It’s not just the absurdity of dreams and their absolute rightness that both cinema and poetry share. I have been thinking of films I watched a long time ago, and I know that often what I remember best are individual moments, marked off by some mysterious quality of image or sound or words: a steady line of smoke rising from an ashtray (2046, Wong Kar-Wai); two sumo wrestlers making circles in the sand without appearing to move (Sonatine, Takeshi Kitano); a boy walking through a doorframe, when on either side of it lies open ground (Ivan’s Childhood, Andrei Tarkovsky).

But like the Alain Resnais-Marguerite Duras collaboration, there is something special about those moments when an auteur and a poet work in tandem to produce something that lodges firmly in both the memory and the heart.

Remembering words better than pictures

It’s odd that I should remember words better when the visual medium is such a powerful one, but that’s how it sometimes goes. I remember the poet Arseniy Tarkovsky’s poem Life, Life so well. I used a line from it as a section epigraph in my first collection of poems.

I know that the poem was read by the poet himself, father of Andrei Tarkovsky (who did with cinema what his father did with words). But I had thought that the poem was read over images of young people running under a bridge and criss-crossing the frame.

So much for memory. It turns out that the poem is juxtaposed with newsreel footage of the Red Army’s march into Lake Sivash in 1943, for which Tarkovsky got into trouble with the Soviet censors. That they allowed the scene to pass uncensored is surely because of the poem? (The scene is from 59: 28-1:03:16).

The lyrical, almost triumphant song of immortality contrasts sharply with the dumb endurance of the men dragging their feet through the sludge. But neither father nor son is interested in simple irony or lyricism. Something complex is being said here about time, endurance and mortality and the viewer recognises it without entirely being able to articulate it: recognises it in the flickering beams of light the soldiers don’t know they’re carrying above their heads; in the flying needle that leads from there to the boy picking himself up and walking on with a tuneless whistle.

Has cinema changed how people write?

If cinema, like poetry, is understood intuitively, poetry – like cinema – is kinetic. By this I mean that poetry, by its linguistic short-circuitry, can move in the way cinema does. It can change location, perspective, time and voice. It can be what Coleridge called “plastic and vast”.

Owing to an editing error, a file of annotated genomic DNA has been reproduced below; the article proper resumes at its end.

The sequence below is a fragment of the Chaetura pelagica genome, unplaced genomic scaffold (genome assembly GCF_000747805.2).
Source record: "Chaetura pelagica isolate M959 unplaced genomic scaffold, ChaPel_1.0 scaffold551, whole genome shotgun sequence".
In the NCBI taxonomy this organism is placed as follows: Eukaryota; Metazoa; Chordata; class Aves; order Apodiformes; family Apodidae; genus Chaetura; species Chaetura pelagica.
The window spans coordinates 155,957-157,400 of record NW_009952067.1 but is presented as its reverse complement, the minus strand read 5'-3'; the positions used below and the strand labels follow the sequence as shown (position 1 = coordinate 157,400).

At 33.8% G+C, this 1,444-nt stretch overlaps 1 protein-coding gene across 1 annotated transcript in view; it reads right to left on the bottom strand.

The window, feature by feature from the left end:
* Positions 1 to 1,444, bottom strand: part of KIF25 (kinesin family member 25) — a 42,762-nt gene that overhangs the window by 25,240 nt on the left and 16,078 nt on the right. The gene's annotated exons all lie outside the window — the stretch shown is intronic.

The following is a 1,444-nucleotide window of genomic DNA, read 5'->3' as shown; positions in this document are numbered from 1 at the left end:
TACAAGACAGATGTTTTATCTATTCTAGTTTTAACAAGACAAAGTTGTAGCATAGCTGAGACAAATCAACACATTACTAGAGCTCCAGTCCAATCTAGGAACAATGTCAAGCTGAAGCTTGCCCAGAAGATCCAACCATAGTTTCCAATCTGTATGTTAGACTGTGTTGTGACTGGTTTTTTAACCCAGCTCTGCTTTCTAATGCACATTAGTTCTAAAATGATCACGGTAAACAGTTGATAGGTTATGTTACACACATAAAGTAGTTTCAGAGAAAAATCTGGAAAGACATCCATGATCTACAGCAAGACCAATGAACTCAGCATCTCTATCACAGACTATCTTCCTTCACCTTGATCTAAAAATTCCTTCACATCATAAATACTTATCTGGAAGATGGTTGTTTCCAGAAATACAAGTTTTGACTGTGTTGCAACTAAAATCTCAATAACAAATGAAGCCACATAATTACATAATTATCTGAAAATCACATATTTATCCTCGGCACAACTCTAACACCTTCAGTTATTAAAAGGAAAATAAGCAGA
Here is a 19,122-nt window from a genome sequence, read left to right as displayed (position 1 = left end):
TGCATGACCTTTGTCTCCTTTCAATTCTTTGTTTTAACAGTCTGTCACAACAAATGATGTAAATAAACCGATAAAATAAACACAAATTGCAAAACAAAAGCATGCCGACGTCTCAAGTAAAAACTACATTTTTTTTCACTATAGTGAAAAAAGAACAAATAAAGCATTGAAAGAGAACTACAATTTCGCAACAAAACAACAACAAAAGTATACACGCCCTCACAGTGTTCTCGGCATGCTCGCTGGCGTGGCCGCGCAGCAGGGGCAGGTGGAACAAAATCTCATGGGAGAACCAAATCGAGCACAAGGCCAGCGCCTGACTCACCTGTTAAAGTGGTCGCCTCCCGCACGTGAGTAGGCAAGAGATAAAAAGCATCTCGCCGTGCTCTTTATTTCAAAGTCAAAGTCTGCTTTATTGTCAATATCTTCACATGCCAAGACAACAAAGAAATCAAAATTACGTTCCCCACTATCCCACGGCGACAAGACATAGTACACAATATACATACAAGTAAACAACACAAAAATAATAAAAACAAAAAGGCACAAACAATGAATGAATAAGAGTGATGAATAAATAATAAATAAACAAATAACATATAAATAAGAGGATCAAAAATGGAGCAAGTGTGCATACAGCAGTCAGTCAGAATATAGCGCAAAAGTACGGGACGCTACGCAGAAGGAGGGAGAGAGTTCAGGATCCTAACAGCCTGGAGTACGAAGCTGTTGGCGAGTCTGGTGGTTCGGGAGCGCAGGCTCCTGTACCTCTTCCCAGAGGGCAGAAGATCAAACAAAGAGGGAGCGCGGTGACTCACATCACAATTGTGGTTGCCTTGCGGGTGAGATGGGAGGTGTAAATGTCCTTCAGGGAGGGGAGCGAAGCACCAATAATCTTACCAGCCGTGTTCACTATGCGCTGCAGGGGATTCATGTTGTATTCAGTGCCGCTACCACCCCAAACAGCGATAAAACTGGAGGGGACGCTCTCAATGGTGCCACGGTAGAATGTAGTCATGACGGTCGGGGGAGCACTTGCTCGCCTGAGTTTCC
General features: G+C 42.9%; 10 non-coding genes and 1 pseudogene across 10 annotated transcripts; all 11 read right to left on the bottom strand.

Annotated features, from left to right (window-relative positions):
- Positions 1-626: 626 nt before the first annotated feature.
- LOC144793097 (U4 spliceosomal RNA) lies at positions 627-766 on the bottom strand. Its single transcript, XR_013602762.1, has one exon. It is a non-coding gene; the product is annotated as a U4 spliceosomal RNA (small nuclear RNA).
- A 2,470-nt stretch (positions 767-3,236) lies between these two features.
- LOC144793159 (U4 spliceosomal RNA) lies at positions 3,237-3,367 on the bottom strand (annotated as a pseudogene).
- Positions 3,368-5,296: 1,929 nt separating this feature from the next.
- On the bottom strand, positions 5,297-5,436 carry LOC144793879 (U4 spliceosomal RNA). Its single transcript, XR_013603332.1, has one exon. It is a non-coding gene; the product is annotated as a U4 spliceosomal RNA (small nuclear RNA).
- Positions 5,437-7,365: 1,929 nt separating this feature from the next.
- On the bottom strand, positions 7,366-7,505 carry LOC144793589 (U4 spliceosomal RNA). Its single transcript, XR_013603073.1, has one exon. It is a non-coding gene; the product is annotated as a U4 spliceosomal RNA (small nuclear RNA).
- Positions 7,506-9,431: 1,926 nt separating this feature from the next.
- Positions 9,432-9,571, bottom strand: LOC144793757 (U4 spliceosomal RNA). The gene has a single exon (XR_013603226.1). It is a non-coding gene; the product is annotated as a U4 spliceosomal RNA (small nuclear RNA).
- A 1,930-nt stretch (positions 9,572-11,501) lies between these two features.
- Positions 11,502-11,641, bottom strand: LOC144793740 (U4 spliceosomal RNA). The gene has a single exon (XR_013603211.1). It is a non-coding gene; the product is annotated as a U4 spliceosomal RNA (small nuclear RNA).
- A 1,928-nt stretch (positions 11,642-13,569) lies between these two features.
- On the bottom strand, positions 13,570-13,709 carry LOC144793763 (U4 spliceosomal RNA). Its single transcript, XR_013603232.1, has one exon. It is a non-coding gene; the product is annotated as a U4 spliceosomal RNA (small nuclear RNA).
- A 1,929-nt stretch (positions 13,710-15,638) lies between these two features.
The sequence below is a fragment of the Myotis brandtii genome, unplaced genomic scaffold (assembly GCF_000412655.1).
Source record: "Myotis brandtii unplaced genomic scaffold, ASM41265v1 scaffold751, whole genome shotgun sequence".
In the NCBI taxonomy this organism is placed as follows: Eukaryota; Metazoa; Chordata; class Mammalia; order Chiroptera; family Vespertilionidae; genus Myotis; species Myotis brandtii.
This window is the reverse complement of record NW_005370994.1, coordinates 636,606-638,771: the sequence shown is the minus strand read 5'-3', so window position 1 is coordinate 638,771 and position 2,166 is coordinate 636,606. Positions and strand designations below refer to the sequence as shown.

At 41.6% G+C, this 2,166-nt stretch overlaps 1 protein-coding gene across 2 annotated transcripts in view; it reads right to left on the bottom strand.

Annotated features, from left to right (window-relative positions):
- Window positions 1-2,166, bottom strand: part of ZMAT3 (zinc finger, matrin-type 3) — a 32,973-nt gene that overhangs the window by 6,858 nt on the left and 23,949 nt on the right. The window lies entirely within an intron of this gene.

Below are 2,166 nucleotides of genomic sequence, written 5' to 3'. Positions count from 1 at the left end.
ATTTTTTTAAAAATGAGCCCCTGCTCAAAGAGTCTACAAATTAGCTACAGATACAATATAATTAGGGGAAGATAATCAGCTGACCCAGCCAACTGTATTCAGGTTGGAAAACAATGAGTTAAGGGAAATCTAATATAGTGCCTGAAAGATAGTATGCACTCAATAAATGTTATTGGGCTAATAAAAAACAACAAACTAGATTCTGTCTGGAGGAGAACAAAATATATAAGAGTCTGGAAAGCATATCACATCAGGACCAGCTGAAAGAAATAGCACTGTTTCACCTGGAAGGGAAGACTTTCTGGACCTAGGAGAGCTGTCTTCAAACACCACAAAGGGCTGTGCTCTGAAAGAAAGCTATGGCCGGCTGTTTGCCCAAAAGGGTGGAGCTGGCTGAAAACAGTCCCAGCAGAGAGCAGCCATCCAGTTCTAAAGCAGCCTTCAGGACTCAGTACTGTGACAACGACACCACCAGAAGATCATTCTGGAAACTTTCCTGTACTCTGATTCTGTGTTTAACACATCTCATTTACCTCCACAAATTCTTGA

Perhaps cinema’s century has changed the way people write – not just poetry, but anything at all. At the Goa Lit Fest last December, an author read out a passage in which he imagined Sachin Tendulkar walking back to the pavilion for the last time. He described the walk, the distant roar of people cheering; and listening to it, I was sure the writer imagined the moment in slow motion, with the cheers muted, only the footsteps loud. To me, the moment was imagined and written cinematically.

This tendency to script the visual in terms made familiar by cinema is evident in Christopher Logue’s War Music and Cold Calls. In this passage, it’s easy to hear the voice-over, the short lines describing individual shots:

Shields all round
Diomed on his knees
Lifting his hands:
“Sister and wife of God”
As Sethynos breaks off the arrowhead
“Eliminate my pain.”
Settles his knee beneath his hero’s shoulderblades
“Let me kill that oaf who claims my death”
Bridges his nape with one hand
“Before it comes with honour to my name.”
Then with his other hand
In one long strong slow pull
Drew the shank back, and out.
- From Cold Calls: War Music, continued by Christopher Logue

For the longest time, I wrote poetry as if I were watching a film and had to describe what I saw and heard in the most precise terms possible. Precision in poetry has power because, like cinema, it can create an exact index of the imagined.

Poetry cannot rely on the image to say everything that is meaningful because it is not cinema. A collection of accurately described images is not in itself poetry. For me it’s been a challenge to find other ways of writing, to free words from the cinematic mayajaal in which they’d become enmeshed.

Sridala Swami's second collection of poetry, Escape Artist, was published by Aleph Book Co. in 2014. She is an alumnus of the International Writing Program at the University of Iowa and blogs at The Spaniard in the Works.